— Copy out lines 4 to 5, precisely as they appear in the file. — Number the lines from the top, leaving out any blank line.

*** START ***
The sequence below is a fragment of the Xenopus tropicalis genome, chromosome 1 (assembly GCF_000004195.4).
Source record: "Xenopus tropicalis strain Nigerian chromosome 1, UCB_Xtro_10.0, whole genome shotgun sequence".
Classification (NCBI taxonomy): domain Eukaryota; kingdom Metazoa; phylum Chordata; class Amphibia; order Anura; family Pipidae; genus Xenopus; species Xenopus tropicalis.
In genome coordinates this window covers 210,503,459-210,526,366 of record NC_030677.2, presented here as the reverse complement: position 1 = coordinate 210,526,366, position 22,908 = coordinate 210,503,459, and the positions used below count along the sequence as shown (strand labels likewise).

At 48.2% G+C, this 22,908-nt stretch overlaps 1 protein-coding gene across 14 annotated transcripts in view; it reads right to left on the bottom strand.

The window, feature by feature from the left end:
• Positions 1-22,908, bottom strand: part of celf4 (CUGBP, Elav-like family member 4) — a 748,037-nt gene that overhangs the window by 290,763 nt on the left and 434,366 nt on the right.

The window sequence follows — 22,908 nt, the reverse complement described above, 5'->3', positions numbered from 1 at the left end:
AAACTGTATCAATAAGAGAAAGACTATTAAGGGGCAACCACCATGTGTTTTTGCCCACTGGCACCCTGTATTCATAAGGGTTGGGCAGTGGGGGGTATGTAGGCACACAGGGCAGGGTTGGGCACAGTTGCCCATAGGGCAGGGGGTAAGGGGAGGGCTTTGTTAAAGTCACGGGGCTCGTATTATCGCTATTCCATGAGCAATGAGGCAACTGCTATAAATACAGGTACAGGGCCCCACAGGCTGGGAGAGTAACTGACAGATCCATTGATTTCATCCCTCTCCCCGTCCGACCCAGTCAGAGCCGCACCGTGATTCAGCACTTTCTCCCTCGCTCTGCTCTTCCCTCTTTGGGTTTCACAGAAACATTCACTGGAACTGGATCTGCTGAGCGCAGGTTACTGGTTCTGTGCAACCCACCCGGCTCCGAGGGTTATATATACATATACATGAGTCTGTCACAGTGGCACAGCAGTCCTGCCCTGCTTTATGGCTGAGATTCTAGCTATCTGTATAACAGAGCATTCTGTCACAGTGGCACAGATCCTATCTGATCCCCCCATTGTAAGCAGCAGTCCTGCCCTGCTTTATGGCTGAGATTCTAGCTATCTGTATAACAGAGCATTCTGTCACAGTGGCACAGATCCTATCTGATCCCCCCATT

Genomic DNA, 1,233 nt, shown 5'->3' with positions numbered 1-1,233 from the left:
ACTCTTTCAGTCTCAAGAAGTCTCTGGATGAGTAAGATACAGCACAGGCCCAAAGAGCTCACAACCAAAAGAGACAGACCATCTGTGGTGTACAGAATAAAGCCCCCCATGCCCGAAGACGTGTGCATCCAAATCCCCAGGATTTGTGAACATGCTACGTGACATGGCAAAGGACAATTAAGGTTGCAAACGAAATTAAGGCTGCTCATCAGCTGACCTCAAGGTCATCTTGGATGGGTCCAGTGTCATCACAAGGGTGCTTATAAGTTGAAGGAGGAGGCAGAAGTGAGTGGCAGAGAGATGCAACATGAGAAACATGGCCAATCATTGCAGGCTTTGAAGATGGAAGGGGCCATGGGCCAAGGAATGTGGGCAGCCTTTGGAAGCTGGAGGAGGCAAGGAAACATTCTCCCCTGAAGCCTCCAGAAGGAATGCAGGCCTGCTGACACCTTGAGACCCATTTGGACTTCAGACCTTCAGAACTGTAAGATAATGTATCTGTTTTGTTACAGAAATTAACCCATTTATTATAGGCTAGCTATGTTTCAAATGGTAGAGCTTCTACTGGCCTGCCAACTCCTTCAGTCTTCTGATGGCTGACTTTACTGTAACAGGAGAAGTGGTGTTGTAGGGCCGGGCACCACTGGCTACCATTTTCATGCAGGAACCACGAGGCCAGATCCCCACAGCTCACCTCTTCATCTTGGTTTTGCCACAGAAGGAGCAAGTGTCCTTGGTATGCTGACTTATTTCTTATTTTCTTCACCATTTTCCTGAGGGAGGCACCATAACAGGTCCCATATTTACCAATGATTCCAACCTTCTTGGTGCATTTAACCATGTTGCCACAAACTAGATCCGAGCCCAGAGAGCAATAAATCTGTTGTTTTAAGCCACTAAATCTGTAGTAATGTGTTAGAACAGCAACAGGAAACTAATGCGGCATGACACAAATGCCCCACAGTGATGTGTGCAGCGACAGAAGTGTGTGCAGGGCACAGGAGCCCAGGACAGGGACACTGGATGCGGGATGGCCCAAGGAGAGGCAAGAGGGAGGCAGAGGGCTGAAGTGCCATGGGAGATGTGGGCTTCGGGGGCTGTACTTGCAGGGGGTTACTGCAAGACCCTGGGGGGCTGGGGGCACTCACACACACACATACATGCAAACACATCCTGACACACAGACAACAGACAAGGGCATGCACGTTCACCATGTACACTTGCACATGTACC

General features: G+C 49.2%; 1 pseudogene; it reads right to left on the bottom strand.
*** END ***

In genome coordinates this window covers 210,503,459-210,526,366 of record NC_030677.2, presented here as the reverse complement: position 1 = coordinate 210,526,366, position 22,908 = coordinate 210,503,459, and the positions used below count along the sequence as shown (strand labels likewise).

At 48.2% G+C, this 22,908-nt stretch overlaps 1 protein-coding gene across 14 annotated transcripts in view; it reads right to left on the bottom strand.